Today we're highlighting 17-year-old Emma, who writes a blog called Magical Diarism. She talks to us about Unitarian sex ed and the social pitfalls of being a "dykey-looking" girl. If you want to tell your story, go to our submission form. You can find all our V-Card Diaries here. Tell us about yourself: I'm 17, I live near the capital of Michigan, and I'm a bisexual female. I like any type of art, I spend a lot of time online, I can't wait to go to college, and I'm involved in my Unitarian Universalist church's youth group.
What is your definition of virginity? I'm not really sure at this point, because I haven't had a reason to think about it. I've never even been kissed or been in a relationship. I imagine that my first sexual experience will be with a woman, so "virginity" could mean a variety of acts. To me, the meaningful part is the intimacy. I'd also consider non-penetrative sex with a man to constitute the end of my virginity... as long as it's good!
Why have you decided to stay a virgin? The short answer is that hasn't been a decision. Some of the circumstances that led to it were choices–I focus on my schoolwork, et cetera–but I also am not really considered a sexy person by most people in my area and age group. I don't shave my legs because it's a stupid thing to do, and I give myself a haircut with my dad's electric razor, most recently with a 13mm blade. I wear cute dresses because I like them; but someone like me living around here, especially if I hate parties, isn't going to get a lot of people checking her out.
Another thing is that lot of my social activities either revolve around the church or around school. Unitarian Universalism is a religion that encourages a lot of openness about love and sex –I mean a lot; participating in our Our Whole Lives sex ed program was a life-changing experience for me, though I didn't know it at the time–but that doesn't mean that it's the best place to meet someone. I'm worried that I have some kind of undiagnosed social anxiety disorder that has kept me totally without relationship experience, although it's probably not true.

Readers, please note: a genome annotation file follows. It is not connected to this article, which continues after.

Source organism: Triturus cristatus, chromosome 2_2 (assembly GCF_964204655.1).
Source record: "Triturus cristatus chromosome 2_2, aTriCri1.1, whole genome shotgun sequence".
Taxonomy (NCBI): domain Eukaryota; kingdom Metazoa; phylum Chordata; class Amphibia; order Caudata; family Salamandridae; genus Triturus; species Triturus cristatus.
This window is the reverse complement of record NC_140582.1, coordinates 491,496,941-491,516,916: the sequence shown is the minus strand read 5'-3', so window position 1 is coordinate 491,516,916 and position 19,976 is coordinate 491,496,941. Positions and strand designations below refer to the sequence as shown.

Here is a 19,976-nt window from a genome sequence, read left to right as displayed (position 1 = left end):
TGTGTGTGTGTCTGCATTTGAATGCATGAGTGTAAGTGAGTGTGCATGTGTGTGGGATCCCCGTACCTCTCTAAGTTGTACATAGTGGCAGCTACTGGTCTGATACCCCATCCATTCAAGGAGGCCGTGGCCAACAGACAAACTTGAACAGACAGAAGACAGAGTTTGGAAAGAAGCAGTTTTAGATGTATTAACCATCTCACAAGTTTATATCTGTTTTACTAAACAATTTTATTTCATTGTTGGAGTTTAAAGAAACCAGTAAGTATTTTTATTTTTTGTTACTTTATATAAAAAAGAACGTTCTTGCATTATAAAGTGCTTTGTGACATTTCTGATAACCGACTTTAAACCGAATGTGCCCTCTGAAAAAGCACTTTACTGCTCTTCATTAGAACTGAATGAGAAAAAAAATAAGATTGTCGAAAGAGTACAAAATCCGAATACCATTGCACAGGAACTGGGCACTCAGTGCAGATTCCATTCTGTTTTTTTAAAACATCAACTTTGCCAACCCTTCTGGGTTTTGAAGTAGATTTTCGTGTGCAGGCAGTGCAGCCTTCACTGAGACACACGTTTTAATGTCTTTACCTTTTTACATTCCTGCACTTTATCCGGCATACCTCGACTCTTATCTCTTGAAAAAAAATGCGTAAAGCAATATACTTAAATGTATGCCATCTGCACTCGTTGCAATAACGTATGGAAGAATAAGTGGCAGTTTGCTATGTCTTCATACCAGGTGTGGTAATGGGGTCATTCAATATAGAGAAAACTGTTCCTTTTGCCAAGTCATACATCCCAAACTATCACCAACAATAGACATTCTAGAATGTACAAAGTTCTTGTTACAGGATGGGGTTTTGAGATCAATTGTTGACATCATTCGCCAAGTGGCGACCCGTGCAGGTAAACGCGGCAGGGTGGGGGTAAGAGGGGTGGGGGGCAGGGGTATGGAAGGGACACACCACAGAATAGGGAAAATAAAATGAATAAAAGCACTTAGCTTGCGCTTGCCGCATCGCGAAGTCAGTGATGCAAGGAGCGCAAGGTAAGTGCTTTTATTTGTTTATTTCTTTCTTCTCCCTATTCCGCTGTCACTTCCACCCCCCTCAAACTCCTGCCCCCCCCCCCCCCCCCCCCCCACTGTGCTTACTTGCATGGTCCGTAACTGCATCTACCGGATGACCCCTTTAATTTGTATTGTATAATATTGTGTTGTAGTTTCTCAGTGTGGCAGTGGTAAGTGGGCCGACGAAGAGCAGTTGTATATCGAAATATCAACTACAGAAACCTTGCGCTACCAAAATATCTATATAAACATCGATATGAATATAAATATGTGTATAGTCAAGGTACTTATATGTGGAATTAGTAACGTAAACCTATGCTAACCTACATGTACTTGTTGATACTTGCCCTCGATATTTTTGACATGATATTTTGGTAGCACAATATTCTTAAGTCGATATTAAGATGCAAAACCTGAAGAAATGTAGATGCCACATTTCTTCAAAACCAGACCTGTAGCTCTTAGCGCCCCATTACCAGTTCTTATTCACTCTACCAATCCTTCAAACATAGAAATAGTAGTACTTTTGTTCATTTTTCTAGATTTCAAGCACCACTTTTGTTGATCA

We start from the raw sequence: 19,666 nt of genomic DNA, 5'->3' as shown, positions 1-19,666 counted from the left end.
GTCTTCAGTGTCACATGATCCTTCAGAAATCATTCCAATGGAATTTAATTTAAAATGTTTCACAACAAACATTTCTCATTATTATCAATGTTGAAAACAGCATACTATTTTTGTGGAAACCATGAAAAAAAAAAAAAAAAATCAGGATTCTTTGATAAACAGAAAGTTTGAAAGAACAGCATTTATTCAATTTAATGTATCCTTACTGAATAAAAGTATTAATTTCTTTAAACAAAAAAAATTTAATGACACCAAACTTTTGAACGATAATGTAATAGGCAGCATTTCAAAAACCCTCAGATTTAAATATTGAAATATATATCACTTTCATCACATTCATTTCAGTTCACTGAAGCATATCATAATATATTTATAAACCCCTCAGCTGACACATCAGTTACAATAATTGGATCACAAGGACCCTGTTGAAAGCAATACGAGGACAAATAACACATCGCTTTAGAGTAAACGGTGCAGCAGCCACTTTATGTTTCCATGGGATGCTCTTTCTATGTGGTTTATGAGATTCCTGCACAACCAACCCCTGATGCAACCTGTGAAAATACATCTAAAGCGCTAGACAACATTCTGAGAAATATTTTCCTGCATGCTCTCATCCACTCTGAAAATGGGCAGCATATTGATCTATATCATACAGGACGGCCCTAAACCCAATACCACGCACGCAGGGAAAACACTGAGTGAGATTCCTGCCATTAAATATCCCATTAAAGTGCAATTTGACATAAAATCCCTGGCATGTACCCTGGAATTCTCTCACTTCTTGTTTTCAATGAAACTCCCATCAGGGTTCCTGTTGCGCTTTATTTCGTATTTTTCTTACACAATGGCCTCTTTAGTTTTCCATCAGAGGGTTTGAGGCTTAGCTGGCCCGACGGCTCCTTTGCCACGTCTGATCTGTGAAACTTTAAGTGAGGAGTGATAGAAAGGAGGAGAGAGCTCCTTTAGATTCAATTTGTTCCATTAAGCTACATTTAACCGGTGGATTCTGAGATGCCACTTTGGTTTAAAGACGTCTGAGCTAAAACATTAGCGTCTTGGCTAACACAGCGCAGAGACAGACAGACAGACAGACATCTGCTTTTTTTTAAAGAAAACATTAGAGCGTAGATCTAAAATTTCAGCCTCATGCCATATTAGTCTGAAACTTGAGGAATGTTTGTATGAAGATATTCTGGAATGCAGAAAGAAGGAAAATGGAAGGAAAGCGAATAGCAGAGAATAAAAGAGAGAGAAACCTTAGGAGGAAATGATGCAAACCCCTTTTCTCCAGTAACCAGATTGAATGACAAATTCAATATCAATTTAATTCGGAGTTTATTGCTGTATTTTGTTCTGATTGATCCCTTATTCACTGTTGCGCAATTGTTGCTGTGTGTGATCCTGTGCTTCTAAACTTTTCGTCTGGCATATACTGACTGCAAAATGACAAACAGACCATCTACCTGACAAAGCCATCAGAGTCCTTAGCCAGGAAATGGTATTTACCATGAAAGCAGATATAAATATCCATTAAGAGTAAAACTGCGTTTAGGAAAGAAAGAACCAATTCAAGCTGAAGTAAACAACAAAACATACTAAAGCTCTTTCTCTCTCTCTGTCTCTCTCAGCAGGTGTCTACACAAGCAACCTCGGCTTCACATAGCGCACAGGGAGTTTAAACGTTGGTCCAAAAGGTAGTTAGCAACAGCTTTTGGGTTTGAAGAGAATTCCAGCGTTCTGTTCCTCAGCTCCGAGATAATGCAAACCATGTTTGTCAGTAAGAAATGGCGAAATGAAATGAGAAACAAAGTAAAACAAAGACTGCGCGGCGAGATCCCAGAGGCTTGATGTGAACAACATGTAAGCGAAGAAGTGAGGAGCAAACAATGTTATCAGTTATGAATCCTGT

How have your dates/partners reacted? I don't date. Again, it's not my intention not to date; I don't have the confidence yet to be the pursuer in a relationship, and the only people who've asked me out have been people I couldn't possibly imagine a relationship with, like people who were vastly overestimating the idea that we were even friends.
I realized I was bisexual because I had a crush on a friend I thought was straight, who later came out to me as bisexual. But she moved away, and I couldn't communicate how much I liked her before she left. I think I actually said it once, but she didn't know I meant it. But who cares about her? That was so long ago. I actually just met a cute bi girl who is so, so fun to talk to, but I know that I don't have the self-confidence to ask her out. Since I missed the experimentation phase because the stupid people I share a town with don't hang out with dykey-looking girls, I don't even know how to ask someone out. What do you say? What do you ask to do? I just don't have any ideas.
Any special plans or ideas for losing it? I want my first time to be with another girl. I just feel like it'll be more intimate. This makes me not a true bisexual, I guess. I mean, I'd consider it with the right guy, but I just imagine it with a girl. And why not? I'm the one who gets to pick!
Anything else you want to say about virginity? I know I'm a bit young for it to be unusual that I'm a virgin, but I really wouldn't be surprised, if this blog is still going when I'm 22 or 25, if I'm not still a virgin then. Plus most people at 17 at least have been kissed, made out or whatever. I'm not a prude at all - I don't think! - but my life is complicated. My friends who just seem to know how to express their interest in someone don't know what a great thing they have going for them!